Qualifications & Specialisation
We think it is very important that before a surgical procedure is undertaken on your pet, you should be aware of who is performing that procedure, and how much knowledge and experience they have of doing such a procedure.
How do you know how qualified and experienced your veterinary surgeon or nurse is?
How can you be sure that they can and will provide the best care for your pet?
What is a veterinary specialist? Who can call themselves a specialist?
This is a complicated area that is often not very well explained; below is a brief summary that aims to explain the different levels of experience and qualifications that veterinary surgeons and nurses can have:
There are 3 tiers of veterinary surgeon who can treat your dog or cat:
1. A GP veterinary surgeon: this is your local veterinary surgeon who would do most routine procedures for your pet e.g. vaccination, dispense wormer and flea treatment, neutering, dental care, and provide care for multiple medical and surgical conditions e.g. diabetes, heart disease, wounds, skin disease, an obstructed gut, bleeding in the abdomen, or simple bone fracture.
2. A certificate holder: this is a veterinary surgeon who has done some additional study in a particular field and may have applied for Advanced Practitioner status. These veterinary surgeons have more experience and knowledge in a particular field than a GP vet, but not as much as a specialist. More information on this topic is available on the Royal College of Veterinary Surgeons website.
3. A recognised Specialist: this is a veterinary surgeon who has undergone at least a 3-5 year specialist training programme in a specific area. A specialist is similar to the Consultant that you would see if you yourself were referred for treatment to your local hospital.
- A UK Royal College of Veterinary Surgeons (RCVS) recognised specialist:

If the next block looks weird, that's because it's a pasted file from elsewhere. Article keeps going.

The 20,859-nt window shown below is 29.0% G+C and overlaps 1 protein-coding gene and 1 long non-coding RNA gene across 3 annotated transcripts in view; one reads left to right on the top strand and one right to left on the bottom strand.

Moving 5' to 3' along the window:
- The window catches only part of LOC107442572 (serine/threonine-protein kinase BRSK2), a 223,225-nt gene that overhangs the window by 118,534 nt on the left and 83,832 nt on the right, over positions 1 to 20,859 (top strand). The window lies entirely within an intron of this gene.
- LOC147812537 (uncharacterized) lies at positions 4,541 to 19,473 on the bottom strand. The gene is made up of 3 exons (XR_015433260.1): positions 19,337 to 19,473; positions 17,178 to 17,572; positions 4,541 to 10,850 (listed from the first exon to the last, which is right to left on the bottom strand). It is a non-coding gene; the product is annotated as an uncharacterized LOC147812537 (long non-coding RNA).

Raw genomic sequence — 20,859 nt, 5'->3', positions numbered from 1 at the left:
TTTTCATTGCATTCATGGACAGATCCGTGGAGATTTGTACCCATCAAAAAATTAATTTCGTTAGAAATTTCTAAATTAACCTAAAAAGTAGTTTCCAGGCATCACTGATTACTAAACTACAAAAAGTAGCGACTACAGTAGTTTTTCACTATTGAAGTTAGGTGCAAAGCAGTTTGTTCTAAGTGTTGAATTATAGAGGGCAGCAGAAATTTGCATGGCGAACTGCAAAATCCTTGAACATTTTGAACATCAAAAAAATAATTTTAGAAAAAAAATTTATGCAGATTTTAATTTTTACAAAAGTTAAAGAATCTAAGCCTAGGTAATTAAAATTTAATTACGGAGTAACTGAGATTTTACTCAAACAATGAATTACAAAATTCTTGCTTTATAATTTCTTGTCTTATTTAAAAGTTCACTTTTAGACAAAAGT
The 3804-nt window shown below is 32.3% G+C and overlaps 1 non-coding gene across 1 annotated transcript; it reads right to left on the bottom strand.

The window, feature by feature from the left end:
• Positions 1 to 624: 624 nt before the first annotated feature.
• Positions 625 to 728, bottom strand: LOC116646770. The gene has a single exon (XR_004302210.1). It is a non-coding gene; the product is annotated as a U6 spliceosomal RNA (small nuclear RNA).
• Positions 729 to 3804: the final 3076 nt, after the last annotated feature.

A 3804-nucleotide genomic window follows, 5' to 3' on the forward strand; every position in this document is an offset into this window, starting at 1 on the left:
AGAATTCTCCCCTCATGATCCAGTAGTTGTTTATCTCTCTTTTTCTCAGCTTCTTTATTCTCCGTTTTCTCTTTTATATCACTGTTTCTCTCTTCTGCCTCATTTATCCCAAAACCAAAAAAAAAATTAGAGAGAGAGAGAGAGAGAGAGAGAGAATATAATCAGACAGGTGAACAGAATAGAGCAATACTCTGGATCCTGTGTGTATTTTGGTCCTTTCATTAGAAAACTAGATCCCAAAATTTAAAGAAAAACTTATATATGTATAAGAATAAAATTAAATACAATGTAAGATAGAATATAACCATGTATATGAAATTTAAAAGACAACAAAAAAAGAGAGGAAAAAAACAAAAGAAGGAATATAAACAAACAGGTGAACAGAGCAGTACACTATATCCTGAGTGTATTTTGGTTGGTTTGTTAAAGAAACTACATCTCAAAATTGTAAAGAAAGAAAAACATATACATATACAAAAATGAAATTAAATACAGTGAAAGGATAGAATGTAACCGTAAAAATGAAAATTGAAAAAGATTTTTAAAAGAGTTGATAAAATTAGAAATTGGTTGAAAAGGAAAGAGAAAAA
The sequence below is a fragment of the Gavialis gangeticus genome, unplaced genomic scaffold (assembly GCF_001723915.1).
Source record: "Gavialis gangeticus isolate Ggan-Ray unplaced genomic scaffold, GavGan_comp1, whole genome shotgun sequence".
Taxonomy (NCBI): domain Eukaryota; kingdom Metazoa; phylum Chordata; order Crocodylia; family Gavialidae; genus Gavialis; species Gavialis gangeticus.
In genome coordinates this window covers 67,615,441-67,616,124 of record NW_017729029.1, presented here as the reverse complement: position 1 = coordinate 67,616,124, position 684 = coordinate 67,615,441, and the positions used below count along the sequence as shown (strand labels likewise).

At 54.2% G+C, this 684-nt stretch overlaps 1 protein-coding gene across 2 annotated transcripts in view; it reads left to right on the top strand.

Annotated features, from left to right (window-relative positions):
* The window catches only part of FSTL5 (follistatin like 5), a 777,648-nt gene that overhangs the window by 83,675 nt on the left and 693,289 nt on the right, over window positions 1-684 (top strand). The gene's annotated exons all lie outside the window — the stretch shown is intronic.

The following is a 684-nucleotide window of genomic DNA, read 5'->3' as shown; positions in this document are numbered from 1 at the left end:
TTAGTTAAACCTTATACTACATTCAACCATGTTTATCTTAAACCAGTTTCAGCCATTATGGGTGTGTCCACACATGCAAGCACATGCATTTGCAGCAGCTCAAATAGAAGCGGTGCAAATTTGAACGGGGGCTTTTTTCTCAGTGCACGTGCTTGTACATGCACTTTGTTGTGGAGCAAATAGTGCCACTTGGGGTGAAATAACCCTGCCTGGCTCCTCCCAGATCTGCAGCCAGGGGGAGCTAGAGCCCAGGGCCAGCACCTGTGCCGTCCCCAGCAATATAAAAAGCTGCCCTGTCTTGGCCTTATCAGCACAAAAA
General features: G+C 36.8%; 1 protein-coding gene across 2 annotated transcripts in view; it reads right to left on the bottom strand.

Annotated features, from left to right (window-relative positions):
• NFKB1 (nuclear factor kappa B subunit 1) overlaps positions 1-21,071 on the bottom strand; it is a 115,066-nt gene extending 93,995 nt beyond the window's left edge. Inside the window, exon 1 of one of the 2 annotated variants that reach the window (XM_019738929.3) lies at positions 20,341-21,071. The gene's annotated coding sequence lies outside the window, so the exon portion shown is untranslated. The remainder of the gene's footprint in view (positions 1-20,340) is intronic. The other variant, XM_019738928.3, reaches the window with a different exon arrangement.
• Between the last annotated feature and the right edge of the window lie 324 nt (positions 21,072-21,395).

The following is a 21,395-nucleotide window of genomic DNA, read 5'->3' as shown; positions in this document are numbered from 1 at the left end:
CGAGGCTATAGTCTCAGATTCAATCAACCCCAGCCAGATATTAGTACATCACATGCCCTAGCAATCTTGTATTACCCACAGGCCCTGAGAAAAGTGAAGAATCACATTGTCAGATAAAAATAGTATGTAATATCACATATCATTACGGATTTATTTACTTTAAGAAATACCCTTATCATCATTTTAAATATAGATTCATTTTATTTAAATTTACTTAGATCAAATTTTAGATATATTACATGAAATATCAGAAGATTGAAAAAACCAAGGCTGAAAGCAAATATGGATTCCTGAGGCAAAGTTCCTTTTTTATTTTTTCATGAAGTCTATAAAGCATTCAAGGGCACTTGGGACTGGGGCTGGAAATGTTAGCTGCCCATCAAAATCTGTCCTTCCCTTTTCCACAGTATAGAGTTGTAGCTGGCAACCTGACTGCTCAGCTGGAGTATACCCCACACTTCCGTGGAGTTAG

such an individual will hold any of the RCVS, ECVS or ACVS Diplomas in small animal surgery. The RCVS Diploma is the most focussed specialist qualification that exists as the holder is trained in either Orthopaedic or Soft tissue surgery, but not both simultaneously. More information can be found here.
- A European College of Veterinary Surgeons (ECVS) specialist:
this qualification is typically achieved by passing the examination of the Diploma of the European College of Veterinary Surgeons (ECVS) and is preceded by a 1 year internship and 3 year residency training programme in orthopaedic and soft tissue surgery combined. More information can be found here.
- An American College of Veterinary Surgeons (ACVS) specialist:
this qualification is typically achieved by passing the examination of the Diploma of the American College of Veterinary Surgeons (ACVS) and is preceded by a 1 year internship and 3 year residency training programme in orthopaedic and soft tissue surgery combined. More information can be found here.
A small number of veterinary surgeons may also be awarded fellowship of the Royal College of Veterinary Surgeons (FRCVS). FRCVS is the highest accolade that the Royal College of Veterinary Surgeons can award. The purpose of the fellowship is to create a learned society “to advance veterinary standards by providing a resource of independent knowledge for the benefit of the veterinary profession”. More information can be found here
Alongside veterinary surgeons, veterinary nurses play a crucial role in caring for your pet. Within a practice, a nursing team may include nurses with differing levels of knowledge and experience: student veterinary nurses, qualified Royal College of Veterinary Surgeons (RVCS) registered veterinary nurses and post graduate Diploma holders may all have responsibility for looking after your pet. Following qualification, nurses are placed on the RCVS register and are required to complete 15 hours of continuing professional development each year.
Veterinary Nurses can also do further and advanced training. There a 4 levels of training and expertise of a veterinary nurse who would have responsibility for looking after your pet dog or cat:
1. A veterinary nurse in training i.e. not yet sat exams and not yet qualified.
2. A qualified veterinary nurse (VN). The VN qualification may also be obtained with degree and a Masters degree is also available More information about a career in veterinary nursing in the UK is available here.
3. A fully qualified veterinary nurse who has registered with the RCVS to work in the UK as a veterinary nurse (RVN) further information is available here.
4. A veterinary nurse with an additional qualification e.g. DipAVN. The Diploma in Advanced Veterinary Nursing, DipAVN (surgical or medical), is an additional qualification achieved by a nurse who has undergone further advanced training and examinations and denotes specialist knowledge and skills in a particular area. Specialised areas such as theatre practice, anaesthesia, analgesia and radiography are studied as part of the DipAVN (surg), with modules, case studies and practical skills being assessed.
This is one of the highest levels of qualification of a veterinary nurse in the UK and denotes specialist knowledge and skill in a particular area. More information is available at the RCVS website here.